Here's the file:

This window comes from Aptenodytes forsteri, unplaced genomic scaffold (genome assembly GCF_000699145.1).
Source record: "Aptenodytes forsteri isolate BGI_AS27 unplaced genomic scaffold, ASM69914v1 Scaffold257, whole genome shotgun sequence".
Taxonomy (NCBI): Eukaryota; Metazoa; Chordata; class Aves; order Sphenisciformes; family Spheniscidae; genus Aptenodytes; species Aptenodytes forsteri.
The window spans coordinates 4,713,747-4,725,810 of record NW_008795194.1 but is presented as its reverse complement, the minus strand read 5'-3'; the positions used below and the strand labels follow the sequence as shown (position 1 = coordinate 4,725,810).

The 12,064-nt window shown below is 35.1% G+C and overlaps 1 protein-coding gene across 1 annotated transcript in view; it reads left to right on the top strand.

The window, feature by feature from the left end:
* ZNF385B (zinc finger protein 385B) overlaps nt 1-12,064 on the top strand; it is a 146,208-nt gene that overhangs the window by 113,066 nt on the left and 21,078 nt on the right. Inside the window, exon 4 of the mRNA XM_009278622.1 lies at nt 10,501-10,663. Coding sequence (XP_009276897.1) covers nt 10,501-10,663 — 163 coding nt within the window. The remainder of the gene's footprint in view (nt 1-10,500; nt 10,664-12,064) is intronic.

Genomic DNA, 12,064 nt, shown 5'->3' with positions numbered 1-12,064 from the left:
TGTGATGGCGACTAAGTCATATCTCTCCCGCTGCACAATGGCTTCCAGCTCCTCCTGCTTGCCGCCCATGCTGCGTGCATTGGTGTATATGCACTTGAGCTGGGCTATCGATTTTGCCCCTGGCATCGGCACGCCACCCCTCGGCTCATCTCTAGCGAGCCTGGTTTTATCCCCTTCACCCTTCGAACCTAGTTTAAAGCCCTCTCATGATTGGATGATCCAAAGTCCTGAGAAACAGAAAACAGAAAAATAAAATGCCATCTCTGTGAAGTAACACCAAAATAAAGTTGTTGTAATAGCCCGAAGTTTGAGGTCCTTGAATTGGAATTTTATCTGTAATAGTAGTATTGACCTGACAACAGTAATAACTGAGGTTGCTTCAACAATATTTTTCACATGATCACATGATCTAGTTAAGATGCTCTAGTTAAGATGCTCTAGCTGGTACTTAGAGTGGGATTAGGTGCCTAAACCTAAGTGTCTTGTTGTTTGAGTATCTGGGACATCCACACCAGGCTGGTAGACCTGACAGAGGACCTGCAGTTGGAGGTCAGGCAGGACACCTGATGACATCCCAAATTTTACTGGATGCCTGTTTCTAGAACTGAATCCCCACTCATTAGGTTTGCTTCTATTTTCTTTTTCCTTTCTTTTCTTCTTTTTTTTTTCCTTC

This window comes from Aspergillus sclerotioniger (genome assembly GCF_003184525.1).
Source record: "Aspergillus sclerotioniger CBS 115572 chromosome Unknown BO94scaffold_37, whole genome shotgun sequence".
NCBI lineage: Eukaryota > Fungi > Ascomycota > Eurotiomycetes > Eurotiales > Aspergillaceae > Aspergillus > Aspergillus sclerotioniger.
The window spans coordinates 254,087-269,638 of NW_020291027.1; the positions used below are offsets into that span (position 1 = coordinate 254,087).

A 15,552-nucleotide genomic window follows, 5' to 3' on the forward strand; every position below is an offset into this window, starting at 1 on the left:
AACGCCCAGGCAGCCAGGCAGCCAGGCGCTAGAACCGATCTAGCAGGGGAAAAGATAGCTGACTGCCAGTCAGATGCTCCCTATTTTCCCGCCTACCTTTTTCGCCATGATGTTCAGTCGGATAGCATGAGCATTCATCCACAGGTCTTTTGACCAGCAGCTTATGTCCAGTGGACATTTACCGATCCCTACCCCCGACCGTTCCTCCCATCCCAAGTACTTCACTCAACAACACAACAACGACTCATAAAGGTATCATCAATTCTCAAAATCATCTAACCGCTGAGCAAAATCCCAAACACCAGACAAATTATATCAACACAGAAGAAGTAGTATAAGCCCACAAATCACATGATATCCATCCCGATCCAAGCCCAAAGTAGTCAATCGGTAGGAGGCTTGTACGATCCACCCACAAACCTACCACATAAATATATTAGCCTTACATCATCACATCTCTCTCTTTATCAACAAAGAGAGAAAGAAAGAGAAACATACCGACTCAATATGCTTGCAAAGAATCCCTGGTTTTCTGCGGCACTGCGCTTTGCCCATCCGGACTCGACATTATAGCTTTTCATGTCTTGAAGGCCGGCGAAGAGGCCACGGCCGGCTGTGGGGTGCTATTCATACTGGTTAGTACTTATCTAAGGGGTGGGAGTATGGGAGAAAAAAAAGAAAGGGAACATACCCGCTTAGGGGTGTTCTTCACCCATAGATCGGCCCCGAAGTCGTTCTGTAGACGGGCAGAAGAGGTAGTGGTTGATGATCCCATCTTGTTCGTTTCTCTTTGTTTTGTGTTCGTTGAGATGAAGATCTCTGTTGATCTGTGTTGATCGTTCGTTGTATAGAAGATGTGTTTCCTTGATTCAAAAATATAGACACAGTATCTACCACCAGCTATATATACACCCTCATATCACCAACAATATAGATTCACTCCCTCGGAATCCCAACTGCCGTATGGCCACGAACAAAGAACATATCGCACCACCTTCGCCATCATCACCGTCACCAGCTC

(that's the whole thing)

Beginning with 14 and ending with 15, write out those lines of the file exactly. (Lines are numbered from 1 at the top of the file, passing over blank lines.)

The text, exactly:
A 15,552-nucleotide genomic window follows, 5' to 3' on the forward strand; every position below is an offset into this window, starting at 1 on the left:
AACGCCCAGGCAGCCAGGCAGCCAGGCGCTAGAACCGATCTAGCAGGGGAAAAGATAGCTGACTGCCAGTCAGATGCTCCCTATTTTCCCGCCTACCTTTTTCGCCATGATGTTCAGTCGGATAGCATGAGCATTCATCCACAGGTCTTTTGACCAGCAGCTTATGTCCAGTGGACATTTACCGATCCCTACCCCCGACCGTTCCTCCCATCCCAAGTACTTCACTCAACAACACAACAACGACTCATAAAGGTATCATCAATTCTCAAAATCATCTAACCGCTGAGCAAAATCCCAAACACCAGACAAATTATATCAACACAGAAGAAGTAGTATAAGCCCACAAATCACATGATATCCATCCCGATCCAAGCCCAAAGTAGTCAATCGGTAGGAGGCTTGTACGATCCACCCACAAACCTACCACATAAATATATTAGCCTTACATCATCACATCTCTCTCTTTATCAACAAAGAGAGAAAGAAAGAGAAACATACCGACTCAATATGCTTGCAAAGAATCCCTGGTTTTCTGCGGCACTGCGCTTTGCCCATCCGGACTCGACATTATAGCTTTTCATGTCTTGAAGGCCGGCGAAGAGGCCACGGCCGGCTGTGGGGTGCTATTCATACTGGTTAGTACTTATCTAAGGGGTGGGAGTATGGGAGAAAAAAAAGAAAGGGAACATACCCGCTTAGGGGTGTTCTTCACCCATAGATCGGCCCCGAAGTCGTTCTGTAGACGGGCAGAAGAGGTAGTGGTTGATGATCCCATCTTGTTCGTTTCTCTTTGTTTTGTGTTCGTTGAGATGAAGATCTCTGTTGATCTGTGTTGATCGTTCGTTGTATAGAAGATGTGTTTCCTTGATTCAAAAATATAGACACAGTATCTACCACCAGCTATATATACACCCTCATATCACCAACAATATAGATTCACTCCCTCGGAATCCCAACTGCCGTATGGCCACGAACAAAGAACATATCGCACCACCTTCGCCATCATCACCGTCACCAGCTC